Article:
Throughout history, there have always been worried parents, dubious “older people,” and social critics who have looked down their noses at the latest fads. They shake their metaphorical (and sometimes physical) fingers and bemoan, the fate of the nation if not mankind.
We have gone through a number of fads in recent decades, from Hip Hop to TikTok, that has caught the ire of the national critics and the simply critical. This type of generational disdain is not new. In fact, it has shown up in some surprising instances. Here are just a few:
Mid-19th century parents were worried sick about their children reading novels. They saw these fictional tomes as an addictive.They feared their children were becoming anti-social, staying in their rooms all day and doing nothing but reading frothy novels. Worse still, their children were getting bad ideas.
Here are some quotes you may find interesting:
The Reverend J.T. Crane, in his book “Novels and Novel-Reading,” gave these admonitions:
- If you have but little time for reading, spend none of it on works of fiction.
- [Reading Novels ] waists precious time.
- Abstinence from novel-reading henceforth and forever.
Another critique, “Novel Reading” in “The Western Gem,” published in 1859, compared reading to getting drunk on booze:
A distillery of liquor is generally conceded, by the moral portion of mankind, to be a fountain of misery and degradation, and to our mind, distilleries of romance…are fully entitled to a place in the same category.
Today the reading of novels is seen as a virtue, a sign of intelligence and wit. Similarly, those who do crossword puzzles are esteemed as intellectuals and masters of the word. That was not always the case.
The Crossword Puzzle
Crossword puzzles became such a craze in the1920s and 30s that they were called a national menace. Here is a quote from a December 20, 2021, New Yorker article by Anna Shechtman, “ESCAPING INTO THE CROSSWORD PUZZLE:”
Newspapers and magazines from the nineteen-twenties and thirties warned of a “crossword craze” gripping the country’s minds. Hotels considered placing a dictionary next to the Bible in every room; telephone companies tracked increased usage, as solvers phoned friends when stuck on a particularly inscrutable clue; baseball teams feared that America’s pastime would be usurped, the grid to replace the diamond. The passion for crosswords was described as an “epidemic,” a “virulent plague,” and a “national menace.”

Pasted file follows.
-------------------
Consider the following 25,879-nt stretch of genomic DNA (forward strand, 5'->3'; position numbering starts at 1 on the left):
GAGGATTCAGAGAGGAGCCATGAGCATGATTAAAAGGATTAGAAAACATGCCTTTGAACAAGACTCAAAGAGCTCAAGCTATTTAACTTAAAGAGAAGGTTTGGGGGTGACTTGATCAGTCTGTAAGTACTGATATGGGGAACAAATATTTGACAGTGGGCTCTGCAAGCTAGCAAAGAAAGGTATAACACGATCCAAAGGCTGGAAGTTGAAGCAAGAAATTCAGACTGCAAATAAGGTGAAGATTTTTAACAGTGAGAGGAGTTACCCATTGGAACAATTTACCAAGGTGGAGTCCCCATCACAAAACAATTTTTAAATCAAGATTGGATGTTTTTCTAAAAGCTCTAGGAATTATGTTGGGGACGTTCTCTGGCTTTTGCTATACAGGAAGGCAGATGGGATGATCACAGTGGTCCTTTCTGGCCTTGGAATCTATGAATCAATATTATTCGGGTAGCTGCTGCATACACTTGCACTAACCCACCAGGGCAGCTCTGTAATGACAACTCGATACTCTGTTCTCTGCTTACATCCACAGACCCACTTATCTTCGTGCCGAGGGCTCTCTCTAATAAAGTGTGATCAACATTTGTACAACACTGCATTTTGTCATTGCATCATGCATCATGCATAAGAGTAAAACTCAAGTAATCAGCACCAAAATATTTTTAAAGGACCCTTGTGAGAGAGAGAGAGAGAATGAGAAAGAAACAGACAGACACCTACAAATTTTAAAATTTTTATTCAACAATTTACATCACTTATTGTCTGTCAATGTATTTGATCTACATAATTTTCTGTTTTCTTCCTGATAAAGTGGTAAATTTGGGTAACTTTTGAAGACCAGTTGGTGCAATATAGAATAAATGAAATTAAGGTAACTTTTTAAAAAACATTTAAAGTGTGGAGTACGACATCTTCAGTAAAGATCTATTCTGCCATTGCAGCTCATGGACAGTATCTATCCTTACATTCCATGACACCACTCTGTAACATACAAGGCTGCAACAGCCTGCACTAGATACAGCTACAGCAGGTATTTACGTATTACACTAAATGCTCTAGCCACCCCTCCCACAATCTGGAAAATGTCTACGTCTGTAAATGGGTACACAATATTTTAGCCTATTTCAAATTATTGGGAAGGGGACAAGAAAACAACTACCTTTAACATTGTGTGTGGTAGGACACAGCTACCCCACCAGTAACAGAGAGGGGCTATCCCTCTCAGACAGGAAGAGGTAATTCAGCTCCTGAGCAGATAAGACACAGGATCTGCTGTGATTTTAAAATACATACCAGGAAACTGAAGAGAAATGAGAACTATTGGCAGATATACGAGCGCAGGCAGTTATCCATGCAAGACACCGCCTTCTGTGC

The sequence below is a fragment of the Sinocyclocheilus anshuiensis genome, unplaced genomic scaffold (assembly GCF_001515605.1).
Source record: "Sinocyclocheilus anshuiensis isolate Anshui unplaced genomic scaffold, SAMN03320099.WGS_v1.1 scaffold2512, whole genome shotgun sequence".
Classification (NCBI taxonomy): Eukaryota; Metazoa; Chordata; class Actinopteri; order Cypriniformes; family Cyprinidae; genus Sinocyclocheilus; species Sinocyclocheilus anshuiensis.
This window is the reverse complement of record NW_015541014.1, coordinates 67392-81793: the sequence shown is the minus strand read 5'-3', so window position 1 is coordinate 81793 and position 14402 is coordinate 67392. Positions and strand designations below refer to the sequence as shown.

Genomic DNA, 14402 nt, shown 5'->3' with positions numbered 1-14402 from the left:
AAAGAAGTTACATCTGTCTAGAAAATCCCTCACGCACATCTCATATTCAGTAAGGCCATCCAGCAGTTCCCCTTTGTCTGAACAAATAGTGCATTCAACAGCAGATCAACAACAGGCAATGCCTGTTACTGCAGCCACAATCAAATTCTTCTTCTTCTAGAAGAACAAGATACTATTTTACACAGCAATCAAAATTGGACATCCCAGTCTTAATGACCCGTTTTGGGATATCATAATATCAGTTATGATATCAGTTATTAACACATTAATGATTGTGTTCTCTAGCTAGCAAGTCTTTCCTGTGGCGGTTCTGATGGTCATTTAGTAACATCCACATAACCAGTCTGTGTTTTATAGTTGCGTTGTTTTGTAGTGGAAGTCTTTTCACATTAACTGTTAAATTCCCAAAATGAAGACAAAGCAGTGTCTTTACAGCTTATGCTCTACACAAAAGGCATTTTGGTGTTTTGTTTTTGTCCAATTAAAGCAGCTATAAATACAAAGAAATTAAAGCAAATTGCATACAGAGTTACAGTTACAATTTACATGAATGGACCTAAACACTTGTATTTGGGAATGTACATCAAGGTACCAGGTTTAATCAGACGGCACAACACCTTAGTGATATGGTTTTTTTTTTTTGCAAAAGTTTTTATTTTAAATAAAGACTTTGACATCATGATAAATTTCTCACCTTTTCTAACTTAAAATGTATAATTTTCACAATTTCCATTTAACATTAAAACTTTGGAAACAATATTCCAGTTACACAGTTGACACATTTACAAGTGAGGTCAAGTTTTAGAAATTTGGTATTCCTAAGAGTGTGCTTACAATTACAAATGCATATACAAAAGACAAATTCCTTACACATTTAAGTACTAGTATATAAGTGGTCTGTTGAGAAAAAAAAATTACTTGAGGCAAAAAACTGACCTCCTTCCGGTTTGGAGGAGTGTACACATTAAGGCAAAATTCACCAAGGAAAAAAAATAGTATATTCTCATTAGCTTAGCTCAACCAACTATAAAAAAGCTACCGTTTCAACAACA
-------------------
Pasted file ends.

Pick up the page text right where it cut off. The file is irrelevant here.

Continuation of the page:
Who knew that doing The New York Times Crossword puzzle could be so dangerous?
Democracy is a continuing fad (thank goodness) that from time to time comes under attack. Those of us who live in democratic countries , see our way of governing as delivering a far greater good than other forms of government. That was not always true. In fact, according to the recently published “The Last Emperor of Mexico” by Edward Shawcross, democracy was highly suspect in the 19th century, particularly in Continental Europe. The Prussians, Austro-Hungarians and at times the French were disdainful of democracy as dangerous.
Monarchical critics of capitalism in Europe saw Catholicism and democracy as contraindicated. They tied democracy to the Protestant religion and the Anglo-Saxons. For example, Mr. Shawcross writes that in the 1860s, those Europeans who favored a monarchy in Mexico “insisted that unless Catholic Mexico maintained the power of the church, rejected radical democracy, and allied itself with monarchical Europe, then the Protestant United States would take what remained of the nations.”
All of this reminds us that whatever is anathema today can be warmly embraced tomorrow.